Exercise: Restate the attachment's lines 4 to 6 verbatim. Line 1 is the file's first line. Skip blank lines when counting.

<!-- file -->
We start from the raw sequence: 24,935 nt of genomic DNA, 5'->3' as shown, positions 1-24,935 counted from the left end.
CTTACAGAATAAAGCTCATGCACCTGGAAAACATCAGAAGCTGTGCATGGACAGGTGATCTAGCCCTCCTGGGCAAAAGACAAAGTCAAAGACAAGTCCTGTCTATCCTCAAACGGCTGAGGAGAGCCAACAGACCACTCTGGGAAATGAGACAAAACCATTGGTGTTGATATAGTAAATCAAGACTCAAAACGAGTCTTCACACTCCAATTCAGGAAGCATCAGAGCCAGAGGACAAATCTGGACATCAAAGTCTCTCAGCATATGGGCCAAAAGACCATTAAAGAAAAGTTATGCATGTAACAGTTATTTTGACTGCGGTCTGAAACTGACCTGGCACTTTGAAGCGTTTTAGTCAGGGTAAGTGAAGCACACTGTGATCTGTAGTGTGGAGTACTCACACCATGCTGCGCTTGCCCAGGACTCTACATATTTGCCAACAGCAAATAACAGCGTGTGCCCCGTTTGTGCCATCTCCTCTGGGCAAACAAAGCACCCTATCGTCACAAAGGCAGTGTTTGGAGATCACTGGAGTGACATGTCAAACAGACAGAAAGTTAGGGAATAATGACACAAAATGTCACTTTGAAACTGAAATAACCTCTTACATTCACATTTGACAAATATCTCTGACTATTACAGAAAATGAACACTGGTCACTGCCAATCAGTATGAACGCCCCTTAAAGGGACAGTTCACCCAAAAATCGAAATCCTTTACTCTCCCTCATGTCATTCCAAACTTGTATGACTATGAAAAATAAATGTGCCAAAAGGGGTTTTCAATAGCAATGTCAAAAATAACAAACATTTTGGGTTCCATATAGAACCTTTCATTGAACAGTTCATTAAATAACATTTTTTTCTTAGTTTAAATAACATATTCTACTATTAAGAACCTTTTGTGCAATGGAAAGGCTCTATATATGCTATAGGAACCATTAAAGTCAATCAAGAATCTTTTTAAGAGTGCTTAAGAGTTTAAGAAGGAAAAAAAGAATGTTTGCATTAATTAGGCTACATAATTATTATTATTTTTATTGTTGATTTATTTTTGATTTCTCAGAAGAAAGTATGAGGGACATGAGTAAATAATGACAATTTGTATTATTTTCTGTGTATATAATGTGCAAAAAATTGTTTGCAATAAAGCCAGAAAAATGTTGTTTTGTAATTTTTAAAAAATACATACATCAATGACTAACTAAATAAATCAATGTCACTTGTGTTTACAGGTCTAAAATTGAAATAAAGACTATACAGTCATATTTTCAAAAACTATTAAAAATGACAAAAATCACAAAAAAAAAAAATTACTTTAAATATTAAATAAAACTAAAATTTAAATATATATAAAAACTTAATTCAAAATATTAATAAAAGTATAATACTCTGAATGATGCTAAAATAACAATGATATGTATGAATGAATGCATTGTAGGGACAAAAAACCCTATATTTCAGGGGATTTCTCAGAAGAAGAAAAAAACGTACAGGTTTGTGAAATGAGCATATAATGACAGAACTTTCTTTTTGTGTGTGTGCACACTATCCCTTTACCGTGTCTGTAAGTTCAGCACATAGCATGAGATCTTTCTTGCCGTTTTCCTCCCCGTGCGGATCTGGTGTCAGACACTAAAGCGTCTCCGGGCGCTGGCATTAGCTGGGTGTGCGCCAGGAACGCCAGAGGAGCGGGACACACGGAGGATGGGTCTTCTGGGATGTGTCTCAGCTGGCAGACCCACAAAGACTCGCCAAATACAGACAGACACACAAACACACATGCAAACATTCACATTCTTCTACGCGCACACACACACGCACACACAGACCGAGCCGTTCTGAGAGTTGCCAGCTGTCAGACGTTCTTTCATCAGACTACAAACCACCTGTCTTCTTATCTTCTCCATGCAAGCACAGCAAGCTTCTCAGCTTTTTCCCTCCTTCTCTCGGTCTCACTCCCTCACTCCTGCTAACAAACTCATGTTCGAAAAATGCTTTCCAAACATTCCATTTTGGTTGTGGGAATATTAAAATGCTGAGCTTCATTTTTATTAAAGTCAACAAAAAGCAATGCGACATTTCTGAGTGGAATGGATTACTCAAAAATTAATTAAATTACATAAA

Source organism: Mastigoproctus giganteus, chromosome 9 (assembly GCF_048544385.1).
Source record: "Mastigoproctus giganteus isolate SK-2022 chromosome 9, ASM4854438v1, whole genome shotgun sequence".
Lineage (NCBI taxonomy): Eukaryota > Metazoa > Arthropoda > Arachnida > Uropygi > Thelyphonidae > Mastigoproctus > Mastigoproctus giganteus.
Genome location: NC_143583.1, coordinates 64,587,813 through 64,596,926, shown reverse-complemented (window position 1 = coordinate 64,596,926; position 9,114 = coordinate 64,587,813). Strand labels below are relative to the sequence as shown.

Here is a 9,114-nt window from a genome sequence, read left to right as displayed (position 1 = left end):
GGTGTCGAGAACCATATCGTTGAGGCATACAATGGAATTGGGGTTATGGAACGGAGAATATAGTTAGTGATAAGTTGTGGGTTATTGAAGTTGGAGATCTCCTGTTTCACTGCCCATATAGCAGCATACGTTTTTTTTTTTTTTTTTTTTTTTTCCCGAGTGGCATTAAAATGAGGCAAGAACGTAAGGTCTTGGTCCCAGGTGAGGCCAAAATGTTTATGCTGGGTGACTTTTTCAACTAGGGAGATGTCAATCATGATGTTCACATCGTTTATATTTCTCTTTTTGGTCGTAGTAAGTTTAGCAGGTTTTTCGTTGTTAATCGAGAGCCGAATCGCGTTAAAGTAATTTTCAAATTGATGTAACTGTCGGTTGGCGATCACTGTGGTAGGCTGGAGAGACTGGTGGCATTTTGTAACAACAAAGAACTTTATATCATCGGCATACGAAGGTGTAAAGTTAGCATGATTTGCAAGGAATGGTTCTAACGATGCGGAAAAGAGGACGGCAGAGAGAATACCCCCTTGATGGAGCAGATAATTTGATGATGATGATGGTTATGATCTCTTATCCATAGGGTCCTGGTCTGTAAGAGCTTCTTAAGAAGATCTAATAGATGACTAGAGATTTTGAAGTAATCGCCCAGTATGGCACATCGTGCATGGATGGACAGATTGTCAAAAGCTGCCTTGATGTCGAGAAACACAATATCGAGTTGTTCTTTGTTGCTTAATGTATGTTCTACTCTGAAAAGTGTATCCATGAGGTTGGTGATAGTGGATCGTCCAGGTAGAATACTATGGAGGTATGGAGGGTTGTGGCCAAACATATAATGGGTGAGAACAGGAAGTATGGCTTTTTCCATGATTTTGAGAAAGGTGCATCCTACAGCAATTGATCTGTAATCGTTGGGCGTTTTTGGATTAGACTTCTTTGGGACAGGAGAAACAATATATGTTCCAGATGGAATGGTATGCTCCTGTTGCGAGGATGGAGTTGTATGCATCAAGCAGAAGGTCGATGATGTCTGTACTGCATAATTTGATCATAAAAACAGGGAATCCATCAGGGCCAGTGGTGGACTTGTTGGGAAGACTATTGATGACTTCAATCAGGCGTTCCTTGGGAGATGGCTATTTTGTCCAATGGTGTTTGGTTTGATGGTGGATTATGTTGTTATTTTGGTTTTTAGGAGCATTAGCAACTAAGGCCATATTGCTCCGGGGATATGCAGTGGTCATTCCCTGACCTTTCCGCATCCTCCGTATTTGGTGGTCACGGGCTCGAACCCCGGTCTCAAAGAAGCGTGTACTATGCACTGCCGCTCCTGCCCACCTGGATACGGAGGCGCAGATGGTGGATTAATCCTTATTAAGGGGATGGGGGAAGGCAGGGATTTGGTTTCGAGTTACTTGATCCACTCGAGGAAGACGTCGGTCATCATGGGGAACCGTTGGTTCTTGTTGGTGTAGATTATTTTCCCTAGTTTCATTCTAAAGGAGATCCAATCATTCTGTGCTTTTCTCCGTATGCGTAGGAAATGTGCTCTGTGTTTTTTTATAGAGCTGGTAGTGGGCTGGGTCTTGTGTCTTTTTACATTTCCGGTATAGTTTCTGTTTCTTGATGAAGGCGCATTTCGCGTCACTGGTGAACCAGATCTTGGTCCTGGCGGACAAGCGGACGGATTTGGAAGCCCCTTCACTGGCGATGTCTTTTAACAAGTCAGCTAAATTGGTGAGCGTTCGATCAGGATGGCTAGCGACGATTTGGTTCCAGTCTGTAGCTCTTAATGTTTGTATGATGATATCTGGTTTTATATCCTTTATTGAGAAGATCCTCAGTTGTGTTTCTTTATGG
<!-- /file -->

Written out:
Source record: "Mastigoproctus giganteus isolate SK-2022 chromosome 9, ASM4854438v1, whole genome shotgun sequence".
Lineage (NCBI taxonomy): Eukaryota > Metazoa > Arthropoda > Arachnida > Uropygi > Thelyphonidae > Mastigoproctus > Mastigoproctus giganteus.
Genome location: NC_143583.1, coordinates 64,587,813 through 64,596,926, shown reverse-complemented (window position 1 = coordinate 64,596,926; position 9,114 = coordinate 64,587,813). Strand labels below are relative to the sequence as shown.